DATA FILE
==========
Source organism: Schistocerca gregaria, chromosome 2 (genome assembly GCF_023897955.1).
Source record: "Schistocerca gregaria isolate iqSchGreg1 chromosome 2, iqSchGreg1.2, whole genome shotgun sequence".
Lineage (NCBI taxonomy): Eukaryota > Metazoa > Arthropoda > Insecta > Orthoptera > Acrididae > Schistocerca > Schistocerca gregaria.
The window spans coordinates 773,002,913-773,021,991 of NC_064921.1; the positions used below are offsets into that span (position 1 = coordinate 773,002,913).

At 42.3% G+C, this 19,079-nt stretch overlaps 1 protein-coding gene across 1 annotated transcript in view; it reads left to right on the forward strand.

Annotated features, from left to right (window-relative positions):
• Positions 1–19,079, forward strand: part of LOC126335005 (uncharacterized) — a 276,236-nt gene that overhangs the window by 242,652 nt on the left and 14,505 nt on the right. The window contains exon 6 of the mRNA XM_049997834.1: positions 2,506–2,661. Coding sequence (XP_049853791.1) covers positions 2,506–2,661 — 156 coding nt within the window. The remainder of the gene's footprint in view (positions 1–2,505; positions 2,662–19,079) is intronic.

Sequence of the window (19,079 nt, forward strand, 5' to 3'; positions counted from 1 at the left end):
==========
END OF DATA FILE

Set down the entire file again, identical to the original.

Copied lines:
Source organism: Schistocerca gregaria, chromosome 2 (genome assembly GCF_023897955.1).
Source record: "Schistocerca gregaria isolate iqSchGreg1 chromosome 2, iqSchGreg1.2, whole genome shotgun sequence".
Lineage (NCBI taxonomy): Eukaryota > Metazoa > Arthropoda > Insecta > Orthoptera > Acrididae > Schistocerca > Schistocerca gregaria.
The window spans coordinates 773,002,913-773,021,991 of NC_064921.1; the positions used below are offsets into that span (position 1 = coordinate 773,002,913).

At 42.3% G+C, this 19,079-nt stretch overlaps 1 protein-coding gene across 1 annotated transcript in view; it reads left to right on the forward strand.

Annotated features, from left to right (window-relative positions):
• Positions 1–19,079, forward strand: part of LOC126335005 (uncharacterized) — a 276,236-nt gene that overhangs the window by 242,652 nt on the left and 14,505 nt on the right. The window contains exon 6 of the mRNA XM_049997834.1: positions 2,506–2,661. Coding sequence (XP_049853791.1) covers positions 2,506–2,661 — 156 coding nt within the window. The remainder of the gene's footprint in view (positions 1–2,505; positions 2,662–19,079) is intronic.

Sequence of the window (19,079 nt, forward strand, 5' to 3'; positions counted from 1 at the left end):